Princess Michael of Kent has been slammed for describing breastfeeding as a 'dreadful practice'.
The Princess, who is married to the Queen's cousin Prince Michael of Kent, was quoted in the Mail as saying: "My advice to women is don't breastfeed - it's a dreadful practice. I didn't breastfeed. My nanny said it was disgusting."
Czech-born Marie-Christine – who the Mail says had difficulty breastfeeding her son Lord Freddie Windsor and daughter Lady Gabriella Windsor - later issued a statement saying: "It's not something I would do in public but everyone has a free choice."
But Emily Slough, of the Free to Feed campaign group, said it was damaging for mothers to face negative comments about breastfeeding.
Emily, from Rugeley, Staffordshire, who founded Free to Feed in March after she was labelled a 'tramp' on Facebook for breastfeeding in public, said: "I just think somebody with that kind of social standing should think about what they're saying.
"It's incredibly damaging for women trying to breastfeed their children and trying to do the best for them to hear negative comments about breastfeeding.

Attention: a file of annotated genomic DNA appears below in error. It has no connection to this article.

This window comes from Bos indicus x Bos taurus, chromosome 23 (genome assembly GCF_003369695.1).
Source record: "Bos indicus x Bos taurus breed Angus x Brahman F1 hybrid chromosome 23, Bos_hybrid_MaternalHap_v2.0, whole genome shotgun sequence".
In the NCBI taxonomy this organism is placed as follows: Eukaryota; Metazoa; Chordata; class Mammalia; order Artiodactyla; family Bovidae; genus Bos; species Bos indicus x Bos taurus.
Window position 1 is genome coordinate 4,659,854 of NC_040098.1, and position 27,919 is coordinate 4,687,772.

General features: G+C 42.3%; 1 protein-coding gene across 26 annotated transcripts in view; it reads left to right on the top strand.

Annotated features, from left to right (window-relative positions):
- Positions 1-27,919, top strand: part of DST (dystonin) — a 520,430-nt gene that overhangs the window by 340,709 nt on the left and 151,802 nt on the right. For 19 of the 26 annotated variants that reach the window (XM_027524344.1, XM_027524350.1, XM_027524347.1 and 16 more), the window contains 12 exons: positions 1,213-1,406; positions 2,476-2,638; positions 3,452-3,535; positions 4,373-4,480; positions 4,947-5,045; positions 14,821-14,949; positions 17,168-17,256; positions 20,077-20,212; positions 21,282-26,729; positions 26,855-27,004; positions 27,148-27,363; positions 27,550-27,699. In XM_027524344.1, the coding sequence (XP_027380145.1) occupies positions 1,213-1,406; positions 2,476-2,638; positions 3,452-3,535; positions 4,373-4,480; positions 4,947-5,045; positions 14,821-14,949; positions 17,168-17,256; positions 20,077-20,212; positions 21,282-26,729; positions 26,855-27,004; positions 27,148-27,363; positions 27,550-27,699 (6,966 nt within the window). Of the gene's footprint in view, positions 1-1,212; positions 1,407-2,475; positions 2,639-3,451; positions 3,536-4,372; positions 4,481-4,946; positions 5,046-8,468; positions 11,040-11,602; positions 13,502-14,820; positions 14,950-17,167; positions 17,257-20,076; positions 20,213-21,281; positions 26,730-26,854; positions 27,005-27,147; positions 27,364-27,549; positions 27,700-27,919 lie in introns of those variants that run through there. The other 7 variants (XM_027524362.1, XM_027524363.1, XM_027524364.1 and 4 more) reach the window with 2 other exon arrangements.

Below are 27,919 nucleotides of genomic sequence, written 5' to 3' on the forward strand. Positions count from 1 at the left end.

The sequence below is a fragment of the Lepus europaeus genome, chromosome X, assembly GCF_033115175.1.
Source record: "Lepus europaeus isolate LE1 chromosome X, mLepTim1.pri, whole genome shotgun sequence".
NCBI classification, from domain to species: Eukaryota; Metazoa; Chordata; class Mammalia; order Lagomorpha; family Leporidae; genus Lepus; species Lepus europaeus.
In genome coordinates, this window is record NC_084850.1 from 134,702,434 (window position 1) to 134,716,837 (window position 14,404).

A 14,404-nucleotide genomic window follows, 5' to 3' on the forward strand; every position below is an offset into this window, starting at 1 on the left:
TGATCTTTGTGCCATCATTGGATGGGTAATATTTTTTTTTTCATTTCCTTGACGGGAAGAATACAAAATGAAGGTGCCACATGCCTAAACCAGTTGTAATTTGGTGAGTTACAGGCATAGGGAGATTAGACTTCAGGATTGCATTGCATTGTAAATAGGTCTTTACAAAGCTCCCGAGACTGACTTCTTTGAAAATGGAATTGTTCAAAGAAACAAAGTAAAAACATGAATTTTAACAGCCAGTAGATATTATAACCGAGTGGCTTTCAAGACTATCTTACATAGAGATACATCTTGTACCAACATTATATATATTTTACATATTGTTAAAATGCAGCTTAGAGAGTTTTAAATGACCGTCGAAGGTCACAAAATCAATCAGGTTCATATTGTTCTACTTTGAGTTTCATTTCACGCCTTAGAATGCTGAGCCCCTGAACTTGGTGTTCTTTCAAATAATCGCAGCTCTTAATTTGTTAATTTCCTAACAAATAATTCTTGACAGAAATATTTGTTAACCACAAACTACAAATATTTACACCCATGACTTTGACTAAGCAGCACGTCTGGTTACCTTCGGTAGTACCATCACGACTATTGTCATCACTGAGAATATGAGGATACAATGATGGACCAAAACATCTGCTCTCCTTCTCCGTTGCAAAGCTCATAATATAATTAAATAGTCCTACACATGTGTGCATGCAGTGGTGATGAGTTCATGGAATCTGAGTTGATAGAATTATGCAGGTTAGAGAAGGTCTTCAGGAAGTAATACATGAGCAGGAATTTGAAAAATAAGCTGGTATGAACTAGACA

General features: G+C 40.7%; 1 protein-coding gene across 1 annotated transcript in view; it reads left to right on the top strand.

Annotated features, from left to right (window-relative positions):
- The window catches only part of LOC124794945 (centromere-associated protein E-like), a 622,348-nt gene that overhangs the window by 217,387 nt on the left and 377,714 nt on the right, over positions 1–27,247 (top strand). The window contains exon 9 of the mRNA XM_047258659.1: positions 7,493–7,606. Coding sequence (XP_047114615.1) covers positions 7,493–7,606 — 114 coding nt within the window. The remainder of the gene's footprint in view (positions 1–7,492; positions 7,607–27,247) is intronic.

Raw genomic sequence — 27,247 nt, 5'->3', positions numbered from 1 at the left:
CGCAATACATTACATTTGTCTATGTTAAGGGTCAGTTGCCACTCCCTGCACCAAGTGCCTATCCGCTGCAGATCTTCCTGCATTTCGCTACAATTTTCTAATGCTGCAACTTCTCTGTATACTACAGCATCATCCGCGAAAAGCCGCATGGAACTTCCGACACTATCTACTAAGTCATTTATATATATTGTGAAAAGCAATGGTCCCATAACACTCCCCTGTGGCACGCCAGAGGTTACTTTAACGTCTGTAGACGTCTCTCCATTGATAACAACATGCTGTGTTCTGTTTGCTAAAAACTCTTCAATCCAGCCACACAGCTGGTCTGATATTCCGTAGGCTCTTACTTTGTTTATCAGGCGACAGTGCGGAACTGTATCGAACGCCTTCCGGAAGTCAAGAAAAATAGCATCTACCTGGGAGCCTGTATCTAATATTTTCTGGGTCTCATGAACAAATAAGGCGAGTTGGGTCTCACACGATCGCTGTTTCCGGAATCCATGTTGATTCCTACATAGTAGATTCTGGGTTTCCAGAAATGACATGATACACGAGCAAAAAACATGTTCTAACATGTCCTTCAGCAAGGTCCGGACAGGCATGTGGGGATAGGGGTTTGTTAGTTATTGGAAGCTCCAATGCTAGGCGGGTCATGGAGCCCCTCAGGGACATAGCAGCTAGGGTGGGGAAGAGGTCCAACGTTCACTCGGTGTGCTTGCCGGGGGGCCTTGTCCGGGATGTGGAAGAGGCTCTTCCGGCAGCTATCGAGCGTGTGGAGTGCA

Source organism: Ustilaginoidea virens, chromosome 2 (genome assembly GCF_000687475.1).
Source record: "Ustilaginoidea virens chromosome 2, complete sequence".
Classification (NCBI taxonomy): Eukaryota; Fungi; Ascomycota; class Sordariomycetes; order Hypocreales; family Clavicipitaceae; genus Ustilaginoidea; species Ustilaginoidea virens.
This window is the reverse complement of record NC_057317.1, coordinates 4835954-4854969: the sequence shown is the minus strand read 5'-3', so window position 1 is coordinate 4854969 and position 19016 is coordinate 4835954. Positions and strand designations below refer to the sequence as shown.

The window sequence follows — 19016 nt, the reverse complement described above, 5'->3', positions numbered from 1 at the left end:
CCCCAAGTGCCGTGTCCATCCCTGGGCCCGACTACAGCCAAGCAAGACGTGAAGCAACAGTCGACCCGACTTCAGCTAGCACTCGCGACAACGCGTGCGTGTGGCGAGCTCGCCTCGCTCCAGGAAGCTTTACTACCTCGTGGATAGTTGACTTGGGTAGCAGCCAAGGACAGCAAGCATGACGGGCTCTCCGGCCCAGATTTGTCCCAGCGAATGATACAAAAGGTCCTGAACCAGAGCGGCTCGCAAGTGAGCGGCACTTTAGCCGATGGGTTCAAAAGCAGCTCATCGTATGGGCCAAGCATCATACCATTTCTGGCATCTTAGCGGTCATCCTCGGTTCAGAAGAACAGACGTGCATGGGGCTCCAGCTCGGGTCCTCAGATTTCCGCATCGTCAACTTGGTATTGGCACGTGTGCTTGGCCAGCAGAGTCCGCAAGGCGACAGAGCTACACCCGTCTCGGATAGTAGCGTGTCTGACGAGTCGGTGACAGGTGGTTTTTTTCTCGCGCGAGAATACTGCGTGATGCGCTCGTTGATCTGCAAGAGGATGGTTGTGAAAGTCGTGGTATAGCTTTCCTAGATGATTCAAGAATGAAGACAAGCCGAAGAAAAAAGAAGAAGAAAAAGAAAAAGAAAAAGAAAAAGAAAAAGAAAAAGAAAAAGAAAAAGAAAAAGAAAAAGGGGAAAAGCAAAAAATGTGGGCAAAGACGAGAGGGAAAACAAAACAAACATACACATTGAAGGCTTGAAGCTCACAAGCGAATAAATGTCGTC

"I don't understand what the logic is. It's not disgusting. It's not dreadful. That's how we're supposed to feed our children.
"If they can't get over the whole women and breasts things - it's just babies eating."
The Duchess of Cambridge is thought to have breastfed Prince George, and Diana, Princess of Wales, breastfed her sons. The Queen is also said to have breastfed Prince Charles until she contracted measles when he was two months old.
But Queen Victoria, a mother of nine, called breastfeeding 'a horror' and employed wet nurses instead.
Princess Michael is the latest high profile figure to criticise breastfeeding in public.
Last week, Ukip leader Nigel Farage used his LBC phone-in show to suggest mothers could 'sit in the corner' in restaurants to avoid offending people.
More on Parentdish: 10 reasons why it's fine to breastfeed in public